Letter | Published:

Simple reframing unlikely to boost public support for climate policy

Nature Climate Change volume 6, pages 680683 (2016) | Download Citation

This article has been updated

Abstract

Ambitious policies for limiting climate change require strong public support1,2,3,4,5,6,7,8. However, the public’s appetite for such policies, as observed in most countries, is rather limited2,9. One possibility for enhancing public support could be to shift the main justification in the public policy discourse on greenhouse gas mitigation from benefits of reducing climate change risks (the conventional justification) to other types of benefit. Technological innovation, green jobs, community building and health benefits are widely discussed candidates10,11,12,13,14,15,16,17,18,19. The intuition is that reframing greenhouse gas mitigation efforts and their benefits in such terms could make them more personally relevant as well as more emotionally engaging and appealing to citizens20,21. On the basis of results from two survey-embedded experiments (combined N = 1,675), and in contrast to some earlier studies, we conclude that simple reframing of climate policy is unlikely to increase public support, and outline reasons for this finding. As the added value of other justifications remains unclear at best and potentially nil, sticking to climate risk reduction as the dominant justification seems worthwhile.

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Change history

  • 05 May 2016

    In the version of this Letter originally published, two coding errors led to 37 respondents in experiment 1 and 22 respondents in experiment 2 being incorrectly included in the statistical analysis. The Supplementary Information has been updated to reflect this, and Figure 3 has been corrected in all versions of this Letter.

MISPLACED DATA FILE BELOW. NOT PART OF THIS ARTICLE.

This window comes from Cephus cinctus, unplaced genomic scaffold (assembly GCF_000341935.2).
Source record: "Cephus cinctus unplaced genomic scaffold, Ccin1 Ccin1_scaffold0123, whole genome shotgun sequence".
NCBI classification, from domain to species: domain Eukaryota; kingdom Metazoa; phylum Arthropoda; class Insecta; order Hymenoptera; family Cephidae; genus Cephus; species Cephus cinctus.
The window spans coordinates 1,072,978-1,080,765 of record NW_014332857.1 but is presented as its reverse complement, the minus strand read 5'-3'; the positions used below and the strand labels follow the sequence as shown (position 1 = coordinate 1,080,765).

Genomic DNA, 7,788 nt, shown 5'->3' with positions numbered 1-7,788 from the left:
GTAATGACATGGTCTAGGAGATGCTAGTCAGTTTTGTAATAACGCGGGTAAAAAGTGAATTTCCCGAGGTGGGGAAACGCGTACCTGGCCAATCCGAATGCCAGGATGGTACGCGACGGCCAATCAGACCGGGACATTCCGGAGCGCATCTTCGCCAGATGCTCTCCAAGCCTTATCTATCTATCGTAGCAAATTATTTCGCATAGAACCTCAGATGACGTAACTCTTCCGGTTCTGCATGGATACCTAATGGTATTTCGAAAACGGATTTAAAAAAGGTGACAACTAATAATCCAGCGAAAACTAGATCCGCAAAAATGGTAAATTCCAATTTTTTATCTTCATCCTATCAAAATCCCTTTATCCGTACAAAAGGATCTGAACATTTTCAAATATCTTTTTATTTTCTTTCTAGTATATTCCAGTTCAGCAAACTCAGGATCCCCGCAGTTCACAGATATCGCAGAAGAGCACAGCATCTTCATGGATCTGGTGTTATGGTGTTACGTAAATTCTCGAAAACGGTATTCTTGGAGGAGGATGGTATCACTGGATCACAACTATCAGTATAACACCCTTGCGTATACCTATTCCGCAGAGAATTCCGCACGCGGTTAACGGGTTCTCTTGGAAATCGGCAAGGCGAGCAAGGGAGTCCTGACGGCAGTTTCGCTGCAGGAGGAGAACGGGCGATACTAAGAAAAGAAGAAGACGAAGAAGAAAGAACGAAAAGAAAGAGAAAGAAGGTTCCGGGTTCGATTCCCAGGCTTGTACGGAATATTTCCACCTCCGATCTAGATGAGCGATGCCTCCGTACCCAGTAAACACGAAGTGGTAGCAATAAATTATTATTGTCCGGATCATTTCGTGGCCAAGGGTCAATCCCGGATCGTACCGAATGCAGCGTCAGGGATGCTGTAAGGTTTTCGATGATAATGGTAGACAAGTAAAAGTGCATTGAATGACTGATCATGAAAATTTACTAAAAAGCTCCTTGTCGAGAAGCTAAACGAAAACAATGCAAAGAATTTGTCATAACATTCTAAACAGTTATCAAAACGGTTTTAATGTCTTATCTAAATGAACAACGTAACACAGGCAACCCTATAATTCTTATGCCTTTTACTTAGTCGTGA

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Acknowledgements

The research for this article was financially supported by European Research Council (ERC) Advanced Grant no. 295456 (Sources of Legitimacy in Global Environmental Governance) and supported by ETH Zurich. We are particularly grateful to A. Kachi for contributing to the research design and data collection at an early stage of the project. We are also grateful to A. Prakash, R. Dunlap, and other participants of the Environmental Politics and Governance conference for very helpful comments.

Author information

Affiliations

  1. ETH Zurich, Department of Humanities, Social and Political Sciences, Center for Comparative and International Studies, Haldeneggsteig 4, IFW, Zurich 8092, Switzerland

    • Thomas Bernauer
    •  & Liam F. McGrath

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Contributions

T.B. conceived and designed the experiments and performed the experiments. L.F.M. analysed the data. T.B. and L.F.M. co-wrote the paper.

Competing interests

The authors declare no competing financial interests.

Corresponding author

Correspondence to Thomas Bernauer.

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DOI

https://doi.org/10.1038/nclimate2948

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